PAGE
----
Staying at the Bungalow on the Beach was a unique experience. There are just eight rooms in all, but their statuesque proportions took me back to another era – a time of high ceilings and huge doors, four poster beds and long easy chairs, not to forget the steel buckets and brass fittings in the bathrooms!!

I spent much of my time reclining in an easy chair on the long verandah which ran along all the rooms, watching the waves and the pouring rain, enjoying the spectacle nature had put up for us, and marveling at the fact that despite the massive Tsunami of 2004, which wreaked havoc here, the place has not just managed to survive, but still tells us scores of stories, about all those who came this way!

The Verandah where I spent much of my time..

The clouds, the sea, and the pool! at Bungalow on the Beach

At intervals, when the rains took a break, we explored both, the historical as well as natural heritage of Tharangambadi. We climbed the ramparts of the fort, and wondered about the people who had embarked on, and survived, months of a tough voyage, to reach this distant land. Walking about the old cemetery, we tried to imagine the life of these visitors, who tried to create a bit of their motherland, in this remote fishing village that even today, so few know about!

We walked on the storm lashed beach, watched over by the ever-vigilant guards of the property, warned not to venture too far, or too deep, listening to stories of accidents and miraculous rescues! Heading to an estuary, where the Manjaar, a tributary of the Kaveri merges with the sea, we stopped often, to pick up shells, or to look closer at sea anemones and eels which had washed ashore. We talked to fishermen, who showed us how they caught crabs; we watched flocks of flamingoes fly past gracefully, and laughed as we spotted a Brahminy Kite struggle to stay on course, against a sudden gust of wind!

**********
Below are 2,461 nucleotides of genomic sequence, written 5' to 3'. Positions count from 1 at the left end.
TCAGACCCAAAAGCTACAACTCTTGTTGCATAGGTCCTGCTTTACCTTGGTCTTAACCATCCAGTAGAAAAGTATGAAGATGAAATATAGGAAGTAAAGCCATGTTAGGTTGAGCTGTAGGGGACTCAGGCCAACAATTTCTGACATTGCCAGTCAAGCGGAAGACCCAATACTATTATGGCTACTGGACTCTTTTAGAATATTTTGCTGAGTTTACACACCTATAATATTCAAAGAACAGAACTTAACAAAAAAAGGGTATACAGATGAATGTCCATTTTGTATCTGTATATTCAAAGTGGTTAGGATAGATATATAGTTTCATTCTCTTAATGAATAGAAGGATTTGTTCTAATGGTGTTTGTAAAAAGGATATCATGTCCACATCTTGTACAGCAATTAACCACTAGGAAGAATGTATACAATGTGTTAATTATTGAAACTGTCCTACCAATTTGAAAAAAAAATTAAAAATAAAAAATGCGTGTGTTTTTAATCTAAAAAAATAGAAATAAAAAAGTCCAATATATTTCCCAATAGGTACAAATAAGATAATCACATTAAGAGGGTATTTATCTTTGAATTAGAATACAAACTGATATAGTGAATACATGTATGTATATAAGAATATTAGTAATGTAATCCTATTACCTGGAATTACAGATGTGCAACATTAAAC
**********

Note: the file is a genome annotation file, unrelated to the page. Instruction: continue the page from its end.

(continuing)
Later, as we walked gingerly on the ancient outer walls of the fort, now partially submerged in water, we remembered the kite, and wished we hadn’t laughed, as the wind threatened to push us off the narrow path!

The local staff accompanied us as we explored the town, from the wide, neatly maintained road, lined with grand houses and ancient monuments, to the bylanes, with smaller, but pretty houses, some well maintained and lived in, other abandoned, and almost falling apart.

The Gate House

Tharangambadi has seen its share of highs and lows. It rose from being a tiny fishing village to a prominent Danish colony and port. It welcomed traders from across the seas, and grew as a town, drawing rich merchants and traders. Passing into British hands, it enjoyed a brief period of importance, but soon relapsed to the village it was, at its heart. The tsunami brought with it disaster, but also put it back on the map. It drew people once more, and this time, those who tried to mend the ravages of nature, and restore it to its former glory.